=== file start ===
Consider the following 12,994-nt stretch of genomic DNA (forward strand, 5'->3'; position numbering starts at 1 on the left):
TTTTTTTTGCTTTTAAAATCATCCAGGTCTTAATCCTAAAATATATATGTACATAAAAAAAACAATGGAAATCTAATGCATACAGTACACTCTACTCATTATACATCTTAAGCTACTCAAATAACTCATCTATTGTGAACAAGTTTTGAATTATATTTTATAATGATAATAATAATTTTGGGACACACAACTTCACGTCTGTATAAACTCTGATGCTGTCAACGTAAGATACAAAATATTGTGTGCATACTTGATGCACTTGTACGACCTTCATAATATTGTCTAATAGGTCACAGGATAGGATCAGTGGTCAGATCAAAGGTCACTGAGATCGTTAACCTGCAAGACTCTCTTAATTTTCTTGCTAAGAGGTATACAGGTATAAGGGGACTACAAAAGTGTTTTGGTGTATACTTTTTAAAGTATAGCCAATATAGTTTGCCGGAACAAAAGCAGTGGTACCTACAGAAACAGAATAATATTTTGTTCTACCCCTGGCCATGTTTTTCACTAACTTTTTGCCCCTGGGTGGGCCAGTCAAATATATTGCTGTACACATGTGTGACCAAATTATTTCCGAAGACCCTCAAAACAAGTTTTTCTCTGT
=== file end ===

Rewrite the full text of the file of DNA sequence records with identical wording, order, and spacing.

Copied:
Consider the following 12,994-nt stretch of genomic DNA (forward strand, 5'->3'; position numbering starts at 1 on the left):
TTTTTTTTGCTTTTAAAATCATCCAGGTCTTAATCCTAAAATATATATGTACATAAAAAAAACAATGGAAATCTAATGCATACAGTACACTCTACTCATTATACATCTTAAGCTACTCAAATAACTCATCTATTGTGAACAAGTTTTGAATTATATTTTATAATGATAATAATAATTTTGGGACACACAACTTCACGTCTGTATAAACTCTGATGCTGTCAACGTAAGATACAAAATATTGTGTGCATACTTGATGCACTTGTACGACCTTCATAATATTGTCTAATAGGTCACAGGATAGGATCAGTGGTCAGATCAAAGGTCACTGAGATCGTTAACCTGCAAGACTCTCTTAATTTTCTTGCTAAGAGGTATACAGGTATAAGGGGACTACAAAAGTGTTTTGGTGTATACTTTTTAAAGTATAGCCAATATAGTTTGCCGGAACAAAAGCAGTGGTACCTACAGAAACAGAATAATATTTTGTTCTACCCCTGGCCATGTTTTTCACTAACTTTTTGCCCCTGGGTGGGCCAGTCAAATATATTGCTGTACACATGTGTGACCAAATTATTTCCGAAGACCCTCAAAACAAGTTTTTCTCTGT